For years, crosstown bus riders on 125th Street — more than 32,000 per day — have had to put up with a ride that’s slower than walking. After months of planning, fixes are in sight, but State Senator Bill Perkins is objecting to the city’s effort to bring faster bus service to Harlem.
During rush hour, buses on 125th Street crawl at barely more than a third of the already-slow 7.7 mph average pace of other New York City buses. Six out of every ten minutes a bus spends on 125th Street, it’s standing still. A major culprit: double-parking drivers. On the busiest blocks, double-parked cars block at least one traffic lane more than 40 percent of the day, according to a DOT study.
Last fall, after Upper Manhattan transit advocates demanded improvements, DOT began planning better bus service for riders along the corridor. The agency has surveyed merchants, held three Community Advisory Committee meetings, three public workshops, presented before three community boards, and according to DOT spokesperson Nicole Garcia, attended more than 30 private meetings as the plan moved forward.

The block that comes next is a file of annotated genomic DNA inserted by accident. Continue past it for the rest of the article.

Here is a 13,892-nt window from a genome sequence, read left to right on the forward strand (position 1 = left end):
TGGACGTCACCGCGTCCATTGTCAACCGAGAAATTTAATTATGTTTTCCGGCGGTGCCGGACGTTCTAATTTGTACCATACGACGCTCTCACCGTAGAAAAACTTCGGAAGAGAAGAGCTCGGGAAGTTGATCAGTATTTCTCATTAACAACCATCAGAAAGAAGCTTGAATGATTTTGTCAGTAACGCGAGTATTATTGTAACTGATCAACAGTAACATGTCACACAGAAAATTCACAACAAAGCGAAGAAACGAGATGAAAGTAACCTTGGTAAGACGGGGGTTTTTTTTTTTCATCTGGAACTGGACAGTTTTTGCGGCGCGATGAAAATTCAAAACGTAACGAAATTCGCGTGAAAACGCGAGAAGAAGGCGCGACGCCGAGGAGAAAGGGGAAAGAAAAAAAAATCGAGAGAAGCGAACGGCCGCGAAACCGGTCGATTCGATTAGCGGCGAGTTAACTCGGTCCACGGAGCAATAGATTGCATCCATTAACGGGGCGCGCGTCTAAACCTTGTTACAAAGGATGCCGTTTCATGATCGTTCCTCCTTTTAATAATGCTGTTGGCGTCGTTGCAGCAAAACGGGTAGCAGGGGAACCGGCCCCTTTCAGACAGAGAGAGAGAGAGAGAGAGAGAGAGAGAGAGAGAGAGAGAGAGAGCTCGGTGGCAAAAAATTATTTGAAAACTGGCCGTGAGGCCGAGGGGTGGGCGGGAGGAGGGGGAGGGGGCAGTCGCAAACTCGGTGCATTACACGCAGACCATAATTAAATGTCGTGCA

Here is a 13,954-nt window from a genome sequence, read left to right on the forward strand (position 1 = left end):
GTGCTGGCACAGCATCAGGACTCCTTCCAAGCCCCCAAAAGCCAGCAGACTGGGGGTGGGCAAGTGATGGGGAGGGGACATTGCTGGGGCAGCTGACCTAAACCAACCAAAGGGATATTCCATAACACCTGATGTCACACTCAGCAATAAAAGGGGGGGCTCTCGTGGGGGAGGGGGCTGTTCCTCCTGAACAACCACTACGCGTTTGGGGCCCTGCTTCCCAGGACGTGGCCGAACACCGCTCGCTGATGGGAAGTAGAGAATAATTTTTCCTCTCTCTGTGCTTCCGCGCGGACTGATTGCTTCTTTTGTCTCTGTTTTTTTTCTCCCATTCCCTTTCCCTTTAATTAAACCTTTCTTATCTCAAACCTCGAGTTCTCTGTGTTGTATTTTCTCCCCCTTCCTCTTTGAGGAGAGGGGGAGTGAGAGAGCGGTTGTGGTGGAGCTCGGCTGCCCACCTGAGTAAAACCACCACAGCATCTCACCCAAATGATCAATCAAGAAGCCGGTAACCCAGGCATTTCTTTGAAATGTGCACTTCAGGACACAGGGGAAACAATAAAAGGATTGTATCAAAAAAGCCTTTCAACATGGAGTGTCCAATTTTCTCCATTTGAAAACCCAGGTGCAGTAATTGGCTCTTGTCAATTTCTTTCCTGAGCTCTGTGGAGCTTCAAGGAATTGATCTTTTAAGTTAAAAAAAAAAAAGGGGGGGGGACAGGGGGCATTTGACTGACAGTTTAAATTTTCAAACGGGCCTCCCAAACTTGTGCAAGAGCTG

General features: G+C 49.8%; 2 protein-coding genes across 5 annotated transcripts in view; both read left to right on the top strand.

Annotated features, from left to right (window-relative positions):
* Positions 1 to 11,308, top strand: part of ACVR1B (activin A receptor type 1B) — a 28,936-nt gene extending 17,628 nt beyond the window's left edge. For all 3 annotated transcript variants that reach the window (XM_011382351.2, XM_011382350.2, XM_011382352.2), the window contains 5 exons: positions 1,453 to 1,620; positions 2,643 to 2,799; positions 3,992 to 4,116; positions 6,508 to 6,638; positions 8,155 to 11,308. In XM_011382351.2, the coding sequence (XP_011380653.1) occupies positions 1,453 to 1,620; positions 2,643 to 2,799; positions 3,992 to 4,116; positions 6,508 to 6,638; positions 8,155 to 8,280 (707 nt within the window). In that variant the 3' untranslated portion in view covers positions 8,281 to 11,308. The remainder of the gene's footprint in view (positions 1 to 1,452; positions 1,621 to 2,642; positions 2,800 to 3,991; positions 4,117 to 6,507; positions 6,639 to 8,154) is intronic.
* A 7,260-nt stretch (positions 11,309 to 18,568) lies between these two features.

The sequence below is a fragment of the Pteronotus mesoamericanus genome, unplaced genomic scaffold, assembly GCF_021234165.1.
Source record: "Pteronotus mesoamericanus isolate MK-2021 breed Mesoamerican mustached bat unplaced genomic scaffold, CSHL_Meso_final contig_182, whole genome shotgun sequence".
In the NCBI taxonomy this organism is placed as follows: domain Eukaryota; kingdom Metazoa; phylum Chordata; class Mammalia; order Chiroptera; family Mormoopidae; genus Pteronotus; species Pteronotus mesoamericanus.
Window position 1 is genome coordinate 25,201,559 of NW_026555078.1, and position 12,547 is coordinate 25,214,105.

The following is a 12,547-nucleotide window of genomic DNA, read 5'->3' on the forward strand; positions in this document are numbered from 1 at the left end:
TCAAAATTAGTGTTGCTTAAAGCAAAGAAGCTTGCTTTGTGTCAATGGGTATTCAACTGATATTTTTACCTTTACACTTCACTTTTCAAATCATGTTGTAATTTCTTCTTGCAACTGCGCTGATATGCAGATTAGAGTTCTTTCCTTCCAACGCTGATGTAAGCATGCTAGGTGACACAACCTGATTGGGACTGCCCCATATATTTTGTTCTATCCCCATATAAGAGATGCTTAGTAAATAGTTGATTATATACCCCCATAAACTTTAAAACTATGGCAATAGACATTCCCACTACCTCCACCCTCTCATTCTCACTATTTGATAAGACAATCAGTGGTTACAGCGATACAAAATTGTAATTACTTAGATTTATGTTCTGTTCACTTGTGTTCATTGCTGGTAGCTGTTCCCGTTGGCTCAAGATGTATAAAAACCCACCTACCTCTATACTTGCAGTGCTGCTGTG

But that isn’t enough for Perkins, who wrote a letter to Transportation Commissioner Janette Sadik-Khan asking her to delay the plan because of what he calls a lack of consensus [PDF]. “We believe that your proposal is being forced and implemented without our opinions, suggestions and comments taken seriously,” he wrote.
Perkins goes on to claim that the speed increases, ridership gains, sales receipts, and high customer satisfaction reported on other SBS lines aren’t indicative of success. “The feedback that we have received,” he wrote, “indicated dissatisfaction and even failure.”
Perkins, who was the lone committee vote against closing a loophole in the state’s careless driving law last month, doesn’t say what types of bus improvements he and his constituents would like to see implemented. His only demands are that “the agency slow down” and present “alternative plans and proposals.”
In the meantime, outreach for the project continues. On Tuesday, DOT and MTA held a public workshop to gather feedback on the proposal [PDF].